After what seems like an eternity, the end of the election campaign is finally in sight. The last of the leaders’ debates – a special Question Time in which David Cameron, Ed Miliband and Nick Clegg sought to defend their records and sell their programmes – has taken place. The jostling for post-election ministerial positions, not to mention coalition bargaining, is well under way. It is now a matter of days before millions of people cast their vote. Or will they? Just how bad will the turnout be on Thursday?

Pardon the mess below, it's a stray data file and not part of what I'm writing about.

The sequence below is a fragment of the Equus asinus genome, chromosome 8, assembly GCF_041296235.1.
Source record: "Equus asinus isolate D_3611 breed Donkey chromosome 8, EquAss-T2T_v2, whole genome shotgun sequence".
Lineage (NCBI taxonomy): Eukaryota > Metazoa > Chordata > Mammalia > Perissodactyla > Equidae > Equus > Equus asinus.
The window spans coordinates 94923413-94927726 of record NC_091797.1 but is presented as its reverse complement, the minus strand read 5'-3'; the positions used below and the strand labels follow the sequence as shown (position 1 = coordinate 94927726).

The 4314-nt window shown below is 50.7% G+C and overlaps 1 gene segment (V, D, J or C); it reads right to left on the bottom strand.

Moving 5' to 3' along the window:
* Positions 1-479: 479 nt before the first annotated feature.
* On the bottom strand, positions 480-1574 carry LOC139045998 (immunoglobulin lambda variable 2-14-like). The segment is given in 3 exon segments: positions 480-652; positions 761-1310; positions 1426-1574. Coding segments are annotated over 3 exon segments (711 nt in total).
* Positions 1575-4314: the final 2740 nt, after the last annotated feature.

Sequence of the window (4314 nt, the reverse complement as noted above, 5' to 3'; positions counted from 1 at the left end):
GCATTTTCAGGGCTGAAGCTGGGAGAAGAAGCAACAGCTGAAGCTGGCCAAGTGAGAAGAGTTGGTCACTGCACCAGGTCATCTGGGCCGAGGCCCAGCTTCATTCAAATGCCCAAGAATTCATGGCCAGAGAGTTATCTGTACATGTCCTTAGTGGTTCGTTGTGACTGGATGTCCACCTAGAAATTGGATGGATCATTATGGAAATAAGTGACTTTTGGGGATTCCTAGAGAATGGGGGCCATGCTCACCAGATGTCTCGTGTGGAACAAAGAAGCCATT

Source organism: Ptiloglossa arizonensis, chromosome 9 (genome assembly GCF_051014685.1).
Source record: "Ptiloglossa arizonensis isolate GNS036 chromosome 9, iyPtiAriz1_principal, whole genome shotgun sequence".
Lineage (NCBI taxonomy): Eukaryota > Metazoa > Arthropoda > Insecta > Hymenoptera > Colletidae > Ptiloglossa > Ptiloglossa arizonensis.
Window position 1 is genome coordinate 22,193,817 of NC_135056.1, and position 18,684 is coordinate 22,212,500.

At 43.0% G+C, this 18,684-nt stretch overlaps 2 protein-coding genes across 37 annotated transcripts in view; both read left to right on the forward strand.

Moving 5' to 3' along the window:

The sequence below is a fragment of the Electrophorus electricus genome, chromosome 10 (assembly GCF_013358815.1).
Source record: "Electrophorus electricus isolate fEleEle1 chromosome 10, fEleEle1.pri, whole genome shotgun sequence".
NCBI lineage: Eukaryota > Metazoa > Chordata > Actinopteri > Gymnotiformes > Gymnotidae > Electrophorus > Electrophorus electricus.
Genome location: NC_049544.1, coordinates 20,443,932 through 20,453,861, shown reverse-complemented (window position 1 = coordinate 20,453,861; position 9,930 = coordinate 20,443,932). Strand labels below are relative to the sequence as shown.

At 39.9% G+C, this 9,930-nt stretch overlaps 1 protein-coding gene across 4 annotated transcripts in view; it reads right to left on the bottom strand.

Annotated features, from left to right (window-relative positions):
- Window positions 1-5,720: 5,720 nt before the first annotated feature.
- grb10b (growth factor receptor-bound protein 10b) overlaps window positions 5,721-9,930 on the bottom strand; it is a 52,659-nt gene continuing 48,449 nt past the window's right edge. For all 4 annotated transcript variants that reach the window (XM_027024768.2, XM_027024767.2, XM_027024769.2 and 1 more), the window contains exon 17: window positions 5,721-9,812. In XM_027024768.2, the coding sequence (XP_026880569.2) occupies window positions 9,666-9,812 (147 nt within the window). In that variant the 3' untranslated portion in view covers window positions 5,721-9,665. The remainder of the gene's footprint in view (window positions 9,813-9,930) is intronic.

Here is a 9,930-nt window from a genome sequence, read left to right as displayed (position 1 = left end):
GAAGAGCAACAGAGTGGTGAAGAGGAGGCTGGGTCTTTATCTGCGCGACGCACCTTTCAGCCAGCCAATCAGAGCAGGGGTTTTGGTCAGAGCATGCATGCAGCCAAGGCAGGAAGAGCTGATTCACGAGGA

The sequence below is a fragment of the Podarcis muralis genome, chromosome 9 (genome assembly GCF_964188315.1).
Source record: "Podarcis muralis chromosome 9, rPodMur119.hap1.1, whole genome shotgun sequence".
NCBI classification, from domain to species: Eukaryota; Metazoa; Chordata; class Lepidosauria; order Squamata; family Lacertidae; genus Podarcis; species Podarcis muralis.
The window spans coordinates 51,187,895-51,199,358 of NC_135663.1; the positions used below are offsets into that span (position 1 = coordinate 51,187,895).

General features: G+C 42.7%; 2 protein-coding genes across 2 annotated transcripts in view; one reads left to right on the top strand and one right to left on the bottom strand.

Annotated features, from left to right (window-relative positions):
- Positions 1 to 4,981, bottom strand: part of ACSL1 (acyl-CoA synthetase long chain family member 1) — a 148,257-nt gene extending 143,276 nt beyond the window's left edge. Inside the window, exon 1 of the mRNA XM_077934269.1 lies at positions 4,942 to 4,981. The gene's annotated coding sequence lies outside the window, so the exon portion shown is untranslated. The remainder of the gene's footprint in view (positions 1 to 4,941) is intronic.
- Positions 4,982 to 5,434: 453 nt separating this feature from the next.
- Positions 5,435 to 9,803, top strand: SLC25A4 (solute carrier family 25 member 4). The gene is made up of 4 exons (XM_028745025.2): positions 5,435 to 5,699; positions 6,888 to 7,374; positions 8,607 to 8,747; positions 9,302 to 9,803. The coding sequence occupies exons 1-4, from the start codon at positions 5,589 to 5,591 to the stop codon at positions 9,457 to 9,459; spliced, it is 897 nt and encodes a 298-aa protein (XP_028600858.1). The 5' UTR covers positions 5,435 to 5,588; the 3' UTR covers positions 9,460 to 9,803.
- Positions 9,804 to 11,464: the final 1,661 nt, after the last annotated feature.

Political commentators have, understandably, expressed both concern and consternation that so few people vote in British elections. In the first bout of elections for police and crime commissioners that took place in 2012, the average turnout hovered around 15 per cent. In some areas the figure was closer to 10 per cent. This was likely due to the fact that the posts were new and relatively unknown, but other contests have faired little better. The 2012 Manchester Central by-election, for instance, saw just 18 per cent of voters choose Tony Lloyd’s replacement – the lowest turnout in British political history. Three other by-election battles held that same year – in Cardiff South and Penarth, Croydon North, and Middlesbrough – were marginally better but still drew fewer than 27% of voters to the polls. Turnout for the 2014 European Parliament elections was likewise poor, with a figure of 34 per cent comparing unfavourably to 60 per cent in Italy, 56 per cent in Denmark, 52 per cent in Ireland, 48 per cent in Germany and 44 per cent in France.